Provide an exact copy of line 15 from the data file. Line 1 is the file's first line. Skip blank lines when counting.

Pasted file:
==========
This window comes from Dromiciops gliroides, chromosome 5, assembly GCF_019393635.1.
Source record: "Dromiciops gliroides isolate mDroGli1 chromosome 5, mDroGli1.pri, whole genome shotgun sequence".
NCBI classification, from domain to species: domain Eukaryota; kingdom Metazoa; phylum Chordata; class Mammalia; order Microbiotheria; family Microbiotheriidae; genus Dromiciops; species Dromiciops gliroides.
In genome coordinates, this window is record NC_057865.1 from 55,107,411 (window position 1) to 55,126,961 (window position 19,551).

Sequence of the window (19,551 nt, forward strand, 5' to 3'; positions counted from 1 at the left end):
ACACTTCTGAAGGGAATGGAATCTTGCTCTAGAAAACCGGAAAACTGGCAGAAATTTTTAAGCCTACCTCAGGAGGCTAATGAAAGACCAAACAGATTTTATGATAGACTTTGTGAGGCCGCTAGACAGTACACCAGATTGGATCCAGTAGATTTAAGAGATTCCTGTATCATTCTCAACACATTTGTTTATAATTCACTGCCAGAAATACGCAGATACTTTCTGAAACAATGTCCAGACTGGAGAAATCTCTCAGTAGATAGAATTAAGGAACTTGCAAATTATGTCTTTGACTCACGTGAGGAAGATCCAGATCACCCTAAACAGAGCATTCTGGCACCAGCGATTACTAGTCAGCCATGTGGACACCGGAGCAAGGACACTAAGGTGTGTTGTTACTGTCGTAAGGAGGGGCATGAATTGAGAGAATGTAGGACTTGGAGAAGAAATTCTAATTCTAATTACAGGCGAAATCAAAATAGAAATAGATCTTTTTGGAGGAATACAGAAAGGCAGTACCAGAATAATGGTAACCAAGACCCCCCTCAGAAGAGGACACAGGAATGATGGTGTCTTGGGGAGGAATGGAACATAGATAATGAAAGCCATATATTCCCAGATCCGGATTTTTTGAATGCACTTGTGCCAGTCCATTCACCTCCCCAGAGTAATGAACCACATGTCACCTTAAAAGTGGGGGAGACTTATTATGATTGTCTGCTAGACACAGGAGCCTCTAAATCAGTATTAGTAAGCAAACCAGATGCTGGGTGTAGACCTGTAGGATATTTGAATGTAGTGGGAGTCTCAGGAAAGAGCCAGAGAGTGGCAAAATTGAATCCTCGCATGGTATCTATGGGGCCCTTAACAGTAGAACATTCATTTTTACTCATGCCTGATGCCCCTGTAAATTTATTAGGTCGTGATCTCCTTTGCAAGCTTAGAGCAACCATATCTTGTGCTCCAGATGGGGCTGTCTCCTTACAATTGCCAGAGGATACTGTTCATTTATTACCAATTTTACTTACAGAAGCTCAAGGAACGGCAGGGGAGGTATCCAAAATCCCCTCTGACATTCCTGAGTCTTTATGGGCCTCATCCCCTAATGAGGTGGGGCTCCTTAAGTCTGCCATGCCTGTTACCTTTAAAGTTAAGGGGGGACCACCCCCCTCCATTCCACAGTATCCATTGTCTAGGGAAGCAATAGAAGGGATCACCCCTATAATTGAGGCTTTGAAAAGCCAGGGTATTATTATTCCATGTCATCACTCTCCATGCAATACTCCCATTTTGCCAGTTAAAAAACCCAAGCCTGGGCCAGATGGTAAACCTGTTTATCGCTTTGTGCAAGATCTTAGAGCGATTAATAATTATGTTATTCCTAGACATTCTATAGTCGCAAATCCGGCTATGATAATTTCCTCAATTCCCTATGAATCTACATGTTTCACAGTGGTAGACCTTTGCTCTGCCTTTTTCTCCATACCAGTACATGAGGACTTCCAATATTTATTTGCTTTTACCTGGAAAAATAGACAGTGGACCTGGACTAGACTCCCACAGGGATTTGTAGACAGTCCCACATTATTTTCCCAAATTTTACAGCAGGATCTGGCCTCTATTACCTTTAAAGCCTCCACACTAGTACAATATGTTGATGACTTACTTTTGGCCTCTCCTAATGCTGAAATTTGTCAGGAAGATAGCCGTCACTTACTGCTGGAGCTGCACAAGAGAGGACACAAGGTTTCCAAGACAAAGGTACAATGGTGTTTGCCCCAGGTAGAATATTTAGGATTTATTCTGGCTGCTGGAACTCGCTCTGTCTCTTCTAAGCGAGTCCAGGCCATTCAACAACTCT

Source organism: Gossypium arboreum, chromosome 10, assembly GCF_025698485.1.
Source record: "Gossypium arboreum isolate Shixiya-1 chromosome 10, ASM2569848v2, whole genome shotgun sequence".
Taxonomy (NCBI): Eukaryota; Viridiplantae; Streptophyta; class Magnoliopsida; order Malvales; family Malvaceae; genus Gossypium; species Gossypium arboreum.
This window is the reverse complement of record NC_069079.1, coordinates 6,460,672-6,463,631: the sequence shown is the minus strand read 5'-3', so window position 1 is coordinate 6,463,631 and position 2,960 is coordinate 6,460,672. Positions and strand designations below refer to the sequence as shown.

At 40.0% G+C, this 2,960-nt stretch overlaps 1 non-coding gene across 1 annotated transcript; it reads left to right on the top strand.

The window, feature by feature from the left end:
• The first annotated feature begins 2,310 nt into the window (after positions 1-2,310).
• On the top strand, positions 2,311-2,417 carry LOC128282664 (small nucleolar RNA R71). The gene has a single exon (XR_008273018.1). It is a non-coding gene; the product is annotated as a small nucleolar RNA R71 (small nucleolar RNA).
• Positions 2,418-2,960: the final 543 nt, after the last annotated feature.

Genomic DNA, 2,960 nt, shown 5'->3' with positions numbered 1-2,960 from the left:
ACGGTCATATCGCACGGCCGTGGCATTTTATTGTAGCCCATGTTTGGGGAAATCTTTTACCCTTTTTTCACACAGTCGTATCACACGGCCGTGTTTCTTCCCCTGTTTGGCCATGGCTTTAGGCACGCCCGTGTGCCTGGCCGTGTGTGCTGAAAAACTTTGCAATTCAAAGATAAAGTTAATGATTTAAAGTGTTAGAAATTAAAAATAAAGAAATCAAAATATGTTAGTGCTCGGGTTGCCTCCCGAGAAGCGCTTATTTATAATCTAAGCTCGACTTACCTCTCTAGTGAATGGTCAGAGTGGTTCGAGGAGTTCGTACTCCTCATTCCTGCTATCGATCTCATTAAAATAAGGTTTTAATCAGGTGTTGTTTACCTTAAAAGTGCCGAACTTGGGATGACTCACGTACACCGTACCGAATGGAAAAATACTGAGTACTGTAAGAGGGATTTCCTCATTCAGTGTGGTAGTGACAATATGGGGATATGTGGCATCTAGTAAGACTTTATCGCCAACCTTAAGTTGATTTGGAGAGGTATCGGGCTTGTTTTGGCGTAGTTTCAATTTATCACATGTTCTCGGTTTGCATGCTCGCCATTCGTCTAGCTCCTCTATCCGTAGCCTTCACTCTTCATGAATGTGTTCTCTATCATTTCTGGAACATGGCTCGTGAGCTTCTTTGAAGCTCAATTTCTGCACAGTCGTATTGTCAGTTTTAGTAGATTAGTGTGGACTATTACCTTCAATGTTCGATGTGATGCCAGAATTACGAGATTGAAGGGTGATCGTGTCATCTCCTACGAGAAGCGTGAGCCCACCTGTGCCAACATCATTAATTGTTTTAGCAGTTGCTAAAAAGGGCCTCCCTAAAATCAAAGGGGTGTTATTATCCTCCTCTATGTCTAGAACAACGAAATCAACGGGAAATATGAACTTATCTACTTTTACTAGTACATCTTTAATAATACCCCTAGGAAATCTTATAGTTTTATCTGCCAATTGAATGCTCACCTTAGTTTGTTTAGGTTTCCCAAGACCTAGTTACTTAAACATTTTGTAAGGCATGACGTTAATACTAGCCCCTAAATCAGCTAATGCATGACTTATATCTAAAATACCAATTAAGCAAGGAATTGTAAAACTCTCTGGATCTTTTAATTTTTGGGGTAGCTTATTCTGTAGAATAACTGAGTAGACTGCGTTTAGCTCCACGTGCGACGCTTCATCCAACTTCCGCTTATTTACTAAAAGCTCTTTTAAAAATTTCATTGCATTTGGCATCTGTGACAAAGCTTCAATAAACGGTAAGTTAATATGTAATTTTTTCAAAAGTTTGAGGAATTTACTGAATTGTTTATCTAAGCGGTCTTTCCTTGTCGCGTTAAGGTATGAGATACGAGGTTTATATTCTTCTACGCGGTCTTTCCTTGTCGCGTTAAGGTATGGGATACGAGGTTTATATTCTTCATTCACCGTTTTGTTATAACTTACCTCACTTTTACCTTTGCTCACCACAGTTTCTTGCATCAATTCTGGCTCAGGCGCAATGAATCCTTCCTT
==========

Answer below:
• Positions 2,418-2,960: the final 543 nt, after the last annotated feature.